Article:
Her level-headed and sensible response did something for me deep down inside. It was much deeper than me being a big Lauryn Hill fan and feeling content because she got the last word. In that moment I realized that it didn’t really matter if she ever responded to the claims because she was at peace with herself and the situation and furthermore, she doesn’t owe anyone an explanation. She represented a woman who knew how to let go of the past and refused to slop around in the mud with someone who no longer held a position of importance in her life. It was eye-opening. It was liberating. It made me take inventory of how I handle the Wyclefs in my own life. Most of all, it got me to thinking and wondering how much happier and freer so many of us would be if we embarked on this high road as well.
I’m sure we all have at least one person in our lives running their traps about us. But, whether their statements are valid or not, we are not obligated to go tit for tat, especially when it comes to exes. Men sometimes have the ability to be extremely insensitive once a relationship is over and the things that come out of their mouths can be hurtful, but getting into petty disputes over it and always feeling the need to make sure people know “how it really went down” is only a backwards way of being dragged back into the relationship. In doing this, you ultimately limit yourself from moving past the situation and hinder your heart from fully healing. It is easy to feel as if you’ve lost when you’re not spitting hot venom back at those who are slamming you, but sometimes silence says so much more.
Jazmine Denise is a writer living in New York. Follow her on Twitter @jazminedenise
So Why Hasn’t Lauryn Hill Addressed The Wyclef Drama? “It’s Called The High Road. Try Taking It Sometimes.”
The time has come for Lauryn Hill to speak out, sort of, about the latest drama that’s been following her. After her tax situation, she wrote a very personal letter about her trials over the years, and now while on the road performing with Nas on the Life Is Good/Black Rage tour, Lauryn addressed the stories Wyclef has dug up about her as of late.
As we’ve talked about many a time, Wyclef has released a memoir exposing a lot of his past with the Fugees singer, including a claim that Lauryn initially told him her son Zion was his. So far, Lauryn has kept quiet through all the talk, but at her show in Dallas, she finally addressed it — and subliminally laid into Clef:
When you are on the other side of liberation, just make sure you are not late. Be careful how you judge, there is a lot of deception out there. A lot of misunderstanding out there. A lot of miscommunication out there. A lot of false information out there. And notice, out of all the people who talk talk talk, who’s the silent one. There’s a lot of chat, but me….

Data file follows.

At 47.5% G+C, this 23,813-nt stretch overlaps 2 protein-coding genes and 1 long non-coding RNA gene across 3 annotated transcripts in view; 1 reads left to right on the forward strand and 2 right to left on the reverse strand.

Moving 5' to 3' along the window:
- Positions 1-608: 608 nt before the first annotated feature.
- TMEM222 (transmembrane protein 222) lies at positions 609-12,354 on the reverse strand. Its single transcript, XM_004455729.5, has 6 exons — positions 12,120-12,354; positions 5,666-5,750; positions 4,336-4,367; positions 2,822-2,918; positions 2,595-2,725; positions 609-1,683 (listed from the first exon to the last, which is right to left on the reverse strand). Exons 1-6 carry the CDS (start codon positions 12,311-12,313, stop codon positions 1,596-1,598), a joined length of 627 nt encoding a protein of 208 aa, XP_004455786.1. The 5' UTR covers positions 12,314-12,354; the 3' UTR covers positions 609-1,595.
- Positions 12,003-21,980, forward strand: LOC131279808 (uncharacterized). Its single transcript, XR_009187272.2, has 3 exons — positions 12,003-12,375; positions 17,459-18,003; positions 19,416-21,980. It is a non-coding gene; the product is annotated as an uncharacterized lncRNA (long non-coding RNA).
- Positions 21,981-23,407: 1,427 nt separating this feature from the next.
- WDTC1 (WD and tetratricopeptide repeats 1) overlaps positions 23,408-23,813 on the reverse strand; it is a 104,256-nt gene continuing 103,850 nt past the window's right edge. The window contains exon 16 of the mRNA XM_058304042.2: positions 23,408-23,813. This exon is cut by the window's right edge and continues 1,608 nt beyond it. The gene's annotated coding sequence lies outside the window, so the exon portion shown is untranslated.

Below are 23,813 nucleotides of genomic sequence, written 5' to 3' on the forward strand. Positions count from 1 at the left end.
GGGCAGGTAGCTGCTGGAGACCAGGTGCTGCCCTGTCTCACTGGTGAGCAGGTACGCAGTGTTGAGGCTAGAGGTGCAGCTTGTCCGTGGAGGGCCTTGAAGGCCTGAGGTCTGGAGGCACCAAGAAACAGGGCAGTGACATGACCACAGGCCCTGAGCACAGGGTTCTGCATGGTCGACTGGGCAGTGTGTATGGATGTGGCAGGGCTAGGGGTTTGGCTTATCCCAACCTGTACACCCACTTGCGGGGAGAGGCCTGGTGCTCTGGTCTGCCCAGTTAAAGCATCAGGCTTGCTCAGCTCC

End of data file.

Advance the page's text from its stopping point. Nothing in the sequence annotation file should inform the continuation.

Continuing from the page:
And you know why? Let me tell you why I don’t chat back. Because I know that my brothers and my sisters are often times pawns in a bigger scheme so when they, under pressure, attack me, I love them still. It’s called the high road. Try taking it sometimes.
I’m not going to play my hand like the suppressive system would have me play my hand. Because I know [about] the oppression that took place in Haiti, and Jamaica, and America, and Africa and Europe. So just be patient. The truth always surfaces and especially, all you black folks out there who have had black mothers who carried you through thick and thin, when the system wanted to call them crazy, just remember that.
OK, Miss Hill. What do you think about what she had to say?
You know I know I’m not crazy, that’s why I can use the word so freely. Crazy like a fox? Ahead of the curve. People don’t like people that’s ahead of the curve but unfortunately that’s not my problem.
Wyclef Jean isn’t just feeling the backlash because he was “telling his truth” about Lauryn Hill in his memoir Purpose. He’s also in actual legal trouble over his now-defunct charity Yéle.
If you recall, this charity was meant to bring much-needed relief and rebuilding to victims of the massive January 2010 earthquake that struck Haiti. People around the world were moved to help in the days, weeks and months following the devastating natural disaster. Moreover, Wyclef’s name as a recording artist and candidate for president of Haiti helped the charity quickly raise about $16 million. Just as quickly, Wyclef was being accused of using the charity’s funds for things other than helping the victims. In fact, The New York Times reports, that the charity and its financial dealings are still under investigation by New York’s attorney general.
“[T]he charity effectively went out of business last month, leaving a trail of debts, unfinished projects and broken promises,” the newspaper reports. Yéle was founded in 2004. ”Even as Yéle is besieged by angry creditors, an examination of the charity indicates that millions in donations for earthquake victims went to its own offices, salaries, consultants’ fees and travel, to Mr. Jean’s brother-in-law for projects never realized, to materials for temporary houses never built and to accountants dealing with its legal troubles,” the story continues.
Wyclef stepped down from his leadership position with the organization in 2010 when he began his presidential run. The New York attorney general had, shortly before, offered Jean a settlement of $600,000 for misuse of the charity’s funds. That offer was turned down. That offer is also equal to the value of the offices that Yéle occupied in Haiti. Today, the property is abandoned, all signs of the tents and other aid that had been handed out has disappeared and all volunteer groups that were organized have disbanded. Yéle is even being accused of accepting aid and not paying what it agreed to.
An audit found that the financial mishandling began long before the earthquake. Expenses included private jets for Wyclef and his family and friends (Lindsay Lohan?!), chauffeurs, landscaping, “office-related expenses,” and even payment to Wyclef at “his market rate” of $100,000.
Hundreds of thousands died after the quake and more than one million people were left homeless. To this day, 369,000 remain displaced, living in tents and other makeshift accommodations. Using money meant to benefit homeless and hungry people for personal gain when you’re already a well-paid celebrity is despicable and ugly. A charity spokesperson said Wyclef is “committed to ensuring that things are made right.”